We're at the mad dash to the finish line, with just two weeks left in Rome. I'm filled with that bittersweet feeling I get before I leave a place. While I'm trying hard to empty my cupboards without wasting anything, I am also shopping for things I've never made, with some less common ingredients. On Friday I bought one small sheep's brain from the butcher. It looked so strangely cute and curiosity got the best of me. I shared half of it with my father in law who gobbled it down. I had to practically choke down my half because I'd hate to think that poor sheep gave his brain to be thrown out, but I was too grossed out to even wash the pan.
Then in the market last week I saw a man selling fresh black truffles and though I've had them in restaurants, I had never actually seen them for sale. Black truffles. Fresh pasta. Oil, garlic, hot red pepper, and the aromas of Umbria rose from the pan in a dizzying haze of aromatic steam.
And although the aroma blew me away, the taste did not. I followed the instructions of the man I'd purchased them from. Heat olive oil in a pan with garlic and hot pepper, shave in some of the truffle, remove garlic and hot pepper, cook pasta, toss in pan, shave over the rest of the truffle. When we sat down to eat, P took a taste and jokingly said "Maybe they were just rotten acorns" because the rich truffle taste we were so looking forward to took a distant back seat to the pecorino romano we sprinkled on top, that saved the day. I can accept a little disappointment when the fresh pasta is really good.
Another night we had risotto with zucchini flowers. Risotto is a regular at our dinner table, most frequently made with usually with porcini mushrooms. For two years I had been eyeing the zucchini blossoms and for some reason I had never purchased any. I grilled the guy at the store for ideas that did not involve frying. "You can also make them with pasta or risotto," he told me, the other Italians within hearing distance shaking their heads in agreement.
Beautiful little specks of orange, but for some reason, my risotto turned out less creamy than usual. Fine, I can deal with less than perfect.
The idea for these grissini (breadsticks) came from some that I purchased from a fair trade store here in Rome. They have quinoa flour, corn flour, sesame seeds. I'm always eager to try alternatives to white flour especially when it's something Roman might like to nibble on. So I found a simple breadstick recipe and went ahead at converting it to use the flours I wanted to use. The result was very close to what I had purchased and the flavor even better. The dough was sticky to roll out and I had to give up a good portion of the "control" I tend to like to exert over everything in my universe. This was a good exercise for me.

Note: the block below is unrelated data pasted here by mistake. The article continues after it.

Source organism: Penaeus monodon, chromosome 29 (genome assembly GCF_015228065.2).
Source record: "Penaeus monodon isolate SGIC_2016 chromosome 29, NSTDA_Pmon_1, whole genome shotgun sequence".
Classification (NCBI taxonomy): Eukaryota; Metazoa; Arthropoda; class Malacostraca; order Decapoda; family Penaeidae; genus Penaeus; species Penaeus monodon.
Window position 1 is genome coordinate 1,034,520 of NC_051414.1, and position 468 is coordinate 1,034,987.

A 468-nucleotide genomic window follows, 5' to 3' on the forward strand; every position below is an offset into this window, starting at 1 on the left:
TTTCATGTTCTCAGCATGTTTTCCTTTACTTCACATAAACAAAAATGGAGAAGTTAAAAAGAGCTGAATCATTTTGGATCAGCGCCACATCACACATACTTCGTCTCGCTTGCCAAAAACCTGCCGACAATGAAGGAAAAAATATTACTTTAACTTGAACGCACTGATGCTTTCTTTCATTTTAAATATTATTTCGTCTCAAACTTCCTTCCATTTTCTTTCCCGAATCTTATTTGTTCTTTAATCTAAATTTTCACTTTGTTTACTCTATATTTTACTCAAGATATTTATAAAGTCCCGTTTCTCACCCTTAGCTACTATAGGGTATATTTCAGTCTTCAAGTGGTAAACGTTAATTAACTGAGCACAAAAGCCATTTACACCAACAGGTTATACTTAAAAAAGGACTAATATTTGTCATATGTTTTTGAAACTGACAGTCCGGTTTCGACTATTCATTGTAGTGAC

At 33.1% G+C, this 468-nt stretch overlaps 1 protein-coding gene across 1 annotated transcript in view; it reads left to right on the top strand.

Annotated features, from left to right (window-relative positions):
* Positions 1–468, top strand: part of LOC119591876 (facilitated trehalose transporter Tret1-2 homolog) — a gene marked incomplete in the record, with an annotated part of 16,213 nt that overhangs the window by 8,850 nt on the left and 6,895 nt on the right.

I guess the point of all this is that sometimes despite my best intentions, my best efforts, things come out just OK. Pretty good. Good enough. Edible. And I have to accept it and let it be. It's all still worth the effort and chances are, it will turn out better next time. No one's perfect, right?
Corn and Quinoa Breadsticks
Loosely based on this recipe from Food.com
Stored in an airtight container, these should keep for a few days, but mine were best once cooled out of the oven. These are full of iron (corn flour and quinoa are both high in iron.) And I love the unique flavor of the sesame seeds combined with these flours.
1/4 cup warm water
1 teaspoon yeast
a pinch of sugar
1 1/4 cup corn flour
1/2 cup quinoa flour (I ground quinoa in my coffee grinder)
1/2 cup unbleached flour (amount will vary)
1 teaspoon salt
1 cup sesame seeds
3/4 cup water
2 tablespoons olive oil
Dissolve the yeast in the warm water with the sugar and let sit for about 5 minutes until foamy. In a large bowl, combine the corn flour, quinoa flour and unbleached wheat flour along with the salt and 2 tablespoons of the sesame seeds. Add the yeast, the 3/4 cup warm water and the olive oil. Stir until combined and then turn out onto a floured board or countertop to knead. Add additional white flour if it is too sticky to work with your hands. (Mine was.) Knead until well incorporated. Oil your bowl and place the ball of dough in the bowl, covering it with saran wrap or a moist dish towel. Let this sit for about 2- 2 1/2 hours until it has tripled in size.
Turn the risen dough out onto your board again and divide it into six portions, then cut each portion into 4 or 5 pieces. Cover the unused portions with a dish towel to prevent drying.
Preheat the oven to 400 (f) and grease 2 baking sheets with olive oil. Place the remaining cup or so of sesame seeds in a plate with some additional salt. Work one piece at a time, rolling it on the countertop into a strand about 12- 14 inches long and place each one on the oiled baking sheets rolling to coat in the oil. When they are all made, one at a time, roll them in the sesame seeds. Bake for 10 minutes, then turn them over to brown on both sides.